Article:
Education funding, which is the first number most people look at, illustrates the point about responsible spending. Pennsylvania is under court order to revamp its education funding system. That involves much more than simply adding substantial money and tinkering with its distribution. There are serious issues of policies, mandates, and practices that must be addressed to make any education reform package effective.
Where federal pandemic funding is ending, we have to take a close look at where hardships will result and determine whether adding some state dollars might be necessary. However, everyone should realize this money was never meant to be permanent. It is unrealistic to expect the state to simply fill the gap. Taxpayers appreciate that Pennsylvania operates under a balanced budget requirement.
Senate Judiciary Committee Update
The Senate Judiciary Committee, which I chair, unanimously advanced the nomination of Michelle Henry for Pennsylvania’s Attorney General this week.
Attorney Henry, who has 26 years of prosecuting experience, was nominated by Governor Josh Shapiro in January. The full Senate voted to confirm her nomination on Wednesday.
Having had the chance to meet with her one-on-one to discuss justice philosophies and priorities, I see why she has earned the confidence of the governor. Her commitment and capabilities came across very convincingly.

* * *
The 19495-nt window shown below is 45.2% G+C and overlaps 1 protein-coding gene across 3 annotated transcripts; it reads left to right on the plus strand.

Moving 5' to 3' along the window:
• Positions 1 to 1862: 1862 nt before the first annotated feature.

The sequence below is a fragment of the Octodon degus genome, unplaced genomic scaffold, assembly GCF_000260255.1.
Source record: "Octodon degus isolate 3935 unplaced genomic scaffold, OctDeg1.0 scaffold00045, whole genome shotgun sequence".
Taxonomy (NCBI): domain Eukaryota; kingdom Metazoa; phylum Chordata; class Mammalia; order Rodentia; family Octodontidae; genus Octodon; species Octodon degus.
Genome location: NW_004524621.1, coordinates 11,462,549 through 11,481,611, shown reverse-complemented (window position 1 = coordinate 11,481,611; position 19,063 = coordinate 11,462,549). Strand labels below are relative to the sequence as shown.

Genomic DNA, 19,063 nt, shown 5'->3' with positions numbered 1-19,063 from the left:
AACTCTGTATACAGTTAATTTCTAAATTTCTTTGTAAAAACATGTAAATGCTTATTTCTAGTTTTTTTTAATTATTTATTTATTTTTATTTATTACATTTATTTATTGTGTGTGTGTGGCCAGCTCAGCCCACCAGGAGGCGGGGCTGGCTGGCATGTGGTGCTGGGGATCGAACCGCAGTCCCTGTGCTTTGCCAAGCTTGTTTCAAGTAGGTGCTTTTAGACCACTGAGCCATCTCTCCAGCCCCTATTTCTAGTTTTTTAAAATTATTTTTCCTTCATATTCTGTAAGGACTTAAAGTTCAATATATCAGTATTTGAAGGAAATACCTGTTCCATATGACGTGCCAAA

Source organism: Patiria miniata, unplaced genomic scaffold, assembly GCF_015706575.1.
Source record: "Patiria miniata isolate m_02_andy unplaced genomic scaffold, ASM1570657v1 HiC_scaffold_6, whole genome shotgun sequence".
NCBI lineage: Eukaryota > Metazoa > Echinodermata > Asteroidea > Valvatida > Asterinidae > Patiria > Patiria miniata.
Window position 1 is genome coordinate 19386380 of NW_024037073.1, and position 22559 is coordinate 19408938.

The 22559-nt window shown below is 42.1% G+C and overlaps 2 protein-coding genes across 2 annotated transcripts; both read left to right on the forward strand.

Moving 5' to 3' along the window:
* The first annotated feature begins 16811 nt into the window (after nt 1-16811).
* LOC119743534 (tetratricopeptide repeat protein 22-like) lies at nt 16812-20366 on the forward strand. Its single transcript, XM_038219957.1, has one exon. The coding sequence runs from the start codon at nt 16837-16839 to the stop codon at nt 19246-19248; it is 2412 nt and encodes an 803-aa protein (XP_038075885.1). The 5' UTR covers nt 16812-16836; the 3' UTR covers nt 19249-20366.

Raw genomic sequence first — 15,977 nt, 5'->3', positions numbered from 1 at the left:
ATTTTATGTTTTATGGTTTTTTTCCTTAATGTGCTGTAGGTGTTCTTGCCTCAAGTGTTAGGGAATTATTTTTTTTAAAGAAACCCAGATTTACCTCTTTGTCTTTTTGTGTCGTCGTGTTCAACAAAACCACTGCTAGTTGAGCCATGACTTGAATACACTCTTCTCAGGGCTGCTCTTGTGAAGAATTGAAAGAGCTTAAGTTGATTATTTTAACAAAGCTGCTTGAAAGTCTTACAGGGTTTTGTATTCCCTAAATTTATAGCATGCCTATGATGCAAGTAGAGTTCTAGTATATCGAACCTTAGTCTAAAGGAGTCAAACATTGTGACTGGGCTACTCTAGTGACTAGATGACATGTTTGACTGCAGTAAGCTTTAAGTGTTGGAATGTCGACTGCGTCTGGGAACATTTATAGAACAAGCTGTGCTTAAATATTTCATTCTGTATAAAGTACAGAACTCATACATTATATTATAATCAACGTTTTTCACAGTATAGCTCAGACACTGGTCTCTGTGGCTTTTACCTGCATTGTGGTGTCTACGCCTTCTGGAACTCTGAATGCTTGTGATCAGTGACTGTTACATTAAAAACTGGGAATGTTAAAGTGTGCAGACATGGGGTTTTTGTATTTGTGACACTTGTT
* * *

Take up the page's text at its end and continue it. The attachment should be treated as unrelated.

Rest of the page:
Members also approved four bills this week centered on juvenile justice reform, protecting newborns, and providing adequate defense for defendants.
Senate Bill 169 provides for out-of-home placement disposition review hearings at three-month intervals, rather than nine-month. The review hearings help ensure the juvenile is receiving the necessary services and treatments for their rehabilitation.
Senate Bill 170 updates and standardizes the expungement of juvenile records as recommended by the Juvenile Justice Task Force.
Senate Bill 267 adds urgent care centers as a safe haven in Pennsylvania’s Newborn Protection Act.
Senate Bill 371 establishes the Indigent Defense Advisory Committee and establishes the Indigent Defense Grant Program.
I remain dedicated to passing legislation protecting the children of our commonwealth. Updating our juvenile justice system will address its current issues and guide children down a successful path, while also strengthening families. The bills now head to the full Senate for consideration.
Historic Breast Cancer Screening Bill Unanimously Passes Senate
The Senate unanimously passed Senate Bill 8, a comprehensive breast cancer screening and genetic testing bill. The bill now heads to the House of Representatives for consideration.